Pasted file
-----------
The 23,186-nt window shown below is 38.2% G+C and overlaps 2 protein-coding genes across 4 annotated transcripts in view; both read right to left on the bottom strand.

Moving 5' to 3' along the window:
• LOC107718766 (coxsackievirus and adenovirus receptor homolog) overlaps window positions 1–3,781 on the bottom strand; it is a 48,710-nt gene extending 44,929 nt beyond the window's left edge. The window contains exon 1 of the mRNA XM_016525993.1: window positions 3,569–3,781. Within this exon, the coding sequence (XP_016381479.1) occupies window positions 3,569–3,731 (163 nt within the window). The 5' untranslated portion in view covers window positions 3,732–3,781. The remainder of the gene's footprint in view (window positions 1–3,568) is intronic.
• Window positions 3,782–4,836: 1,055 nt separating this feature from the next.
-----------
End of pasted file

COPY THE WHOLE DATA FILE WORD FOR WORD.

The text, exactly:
The 23,186-nt window shown below is 38.2% G+C and overlaps 2 protein-coding genes across 4 annotated transcripts in view; both read right to left on the bottom strand.

Moving 5' to 3' along the window:
• LOC107718766 (coxsackievirus and adenovirus receptor homolog) overlaps window positions 1–3,781 on the bottom strand; it is a 48,710-nt gene extending 44,929 nt beyond the window's left edge. The window contains exon 1 of the mRNA XM_016525993.1: window positions 3,569–3,781. Within this exon, the coding sequence (XP_016381479.1) occupies window positions 3,569–3,731 (163 nt within the window). The 5' untranslated portion in view covers window positions 3,732–3,781. The remainder of the gene's footprint in view (window positions 1–3,568) is intronic.
• Window positions 3,782–4,836: 1,055 nt separating this feature from the next.